Problems with allergen labelling
Regulations governing allergen/ingredient labelling on retail or pre-packed foods has been in place for some years but implementation is still far from perfect. New regulations are to be introduced for food sold loose or through the food service sector in 2014, but are unlikely to provide that much more security for the food allergic consumer.
Allergy labelling for prepacked foods sold through retail outlets has now been in place for some years and does require that, within the ingredients list, any one of the major allergens (see below) used in the product are clearly listed. However, the operative word here is 'clearly'.
Although all retail packs do now have their ingredients printed on them, they can sometimes be printed in up to fifteen languages and all too often are in extremely small print and/or on shiny wrappers in a colours which are very similar to the background colour – and may even be tucked under the fold of the wrapper. As a result they are all but impossible to read.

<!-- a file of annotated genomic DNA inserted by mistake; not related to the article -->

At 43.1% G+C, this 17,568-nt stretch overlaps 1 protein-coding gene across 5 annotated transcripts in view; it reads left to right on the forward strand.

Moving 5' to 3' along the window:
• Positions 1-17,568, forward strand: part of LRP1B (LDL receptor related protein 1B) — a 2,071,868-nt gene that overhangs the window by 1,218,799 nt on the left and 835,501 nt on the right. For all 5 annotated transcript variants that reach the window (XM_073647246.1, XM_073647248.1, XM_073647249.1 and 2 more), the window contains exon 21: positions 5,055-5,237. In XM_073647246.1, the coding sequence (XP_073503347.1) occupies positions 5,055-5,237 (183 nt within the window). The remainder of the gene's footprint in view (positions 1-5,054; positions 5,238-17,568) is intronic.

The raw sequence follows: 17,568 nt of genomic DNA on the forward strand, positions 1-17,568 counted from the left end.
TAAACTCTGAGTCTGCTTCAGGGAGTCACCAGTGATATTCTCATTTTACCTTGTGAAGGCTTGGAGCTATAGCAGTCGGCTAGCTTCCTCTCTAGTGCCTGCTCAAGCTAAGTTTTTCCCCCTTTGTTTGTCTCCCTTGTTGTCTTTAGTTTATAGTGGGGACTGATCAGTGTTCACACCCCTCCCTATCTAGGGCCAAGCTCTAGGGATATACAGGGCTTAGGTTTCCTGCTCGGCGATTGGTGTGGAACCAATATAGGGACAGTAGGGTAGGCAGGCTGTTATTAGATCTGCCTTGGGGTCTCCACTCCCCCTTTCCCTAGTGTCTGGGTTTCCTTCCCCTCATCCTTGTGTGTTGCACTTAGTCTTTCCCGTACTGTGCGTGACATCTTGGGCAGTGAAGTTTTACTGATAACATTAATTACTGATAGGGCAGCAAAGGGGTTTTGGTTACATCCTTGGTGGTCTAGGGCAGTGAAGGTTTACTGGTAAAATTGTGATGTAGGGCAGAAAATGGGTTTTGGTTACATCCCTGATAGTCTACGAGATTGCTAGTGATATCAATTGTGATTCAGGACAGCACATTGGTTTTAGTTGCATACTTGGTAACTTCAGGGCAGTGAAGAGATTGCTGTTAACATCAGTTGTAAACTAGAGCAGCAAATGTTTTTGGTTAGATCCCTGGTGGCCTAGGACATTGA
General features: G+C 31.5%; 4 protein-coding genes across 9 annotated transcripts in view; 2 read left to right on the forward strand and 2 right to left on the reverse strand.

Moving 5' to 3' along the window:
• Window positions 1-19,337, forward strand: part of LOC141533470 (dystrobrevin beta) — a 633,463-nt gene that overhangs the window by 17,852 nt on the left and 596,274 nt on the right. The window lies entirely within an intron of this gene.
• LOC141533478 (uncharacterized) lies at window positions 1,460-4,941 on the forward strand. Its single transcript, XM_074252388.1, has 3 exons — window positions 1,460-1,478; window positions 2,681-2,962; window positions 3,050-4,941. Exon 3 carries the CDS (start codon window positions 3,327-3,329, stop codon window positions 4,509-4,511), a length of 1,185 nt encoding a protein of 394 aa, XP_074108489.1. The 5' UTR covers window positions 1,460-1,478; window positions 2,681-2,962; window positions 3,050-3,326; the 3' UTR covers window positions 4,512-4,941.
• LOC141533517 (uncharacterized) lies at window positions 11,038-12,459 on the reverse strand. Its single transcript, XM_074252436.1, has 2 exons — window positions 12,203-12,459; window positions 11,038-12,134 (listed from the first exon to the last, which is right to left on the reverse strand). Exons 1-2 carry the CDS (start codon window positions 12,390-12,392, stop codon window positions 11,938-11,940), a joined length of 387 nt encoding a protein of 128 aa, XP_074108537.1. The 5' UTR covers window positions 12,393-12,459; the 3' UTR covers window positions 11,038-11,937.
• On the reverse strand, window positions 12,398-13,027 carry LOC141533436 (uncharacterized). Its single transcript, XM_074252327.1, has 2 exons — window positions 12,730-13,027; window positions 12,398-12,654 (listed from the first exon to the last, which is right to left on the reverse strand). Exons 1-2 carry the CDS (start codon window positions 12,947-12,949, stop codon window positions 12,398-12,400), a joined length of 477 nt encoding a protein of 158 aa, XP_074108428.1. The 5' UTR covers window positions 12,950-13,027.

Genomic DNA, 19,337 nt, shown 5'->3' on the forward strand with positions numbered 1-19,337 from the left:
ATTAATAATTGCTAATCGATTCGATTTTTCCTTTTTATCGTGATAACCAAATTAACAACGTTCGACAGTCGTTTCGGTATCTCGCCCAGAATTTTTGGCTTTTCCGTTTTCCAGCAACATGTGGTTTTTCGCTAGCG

Yet, the regulations (the relevant sections are quoted below) make it quite clear that ingredients labelling needs to be easily legible and that it needs to warn the prospective purchaser of any safety issues with the product – such as the presences of a major allergen. Not being able to read a label easily, or being misled by the packaging into believing that a product is safe when it is not, can have tragic consequences – such as the death of seven-year-old Deja Hay in 2008.
(Deja, his mother and his sister were all allergic to cow's milk. One hot day, Deja's mother bought a carton of what she believed was pineapple and coconut juice. In fact the juice also contained cow's milk but the picture on the front of the pack was of pineapples and coconuts and the cow's milk was only mentioned in tiny writing on the side of the pack, English being only one of the four languages in which it was printed. Deja drank the 'juice' and collapsed and died within half an hour.)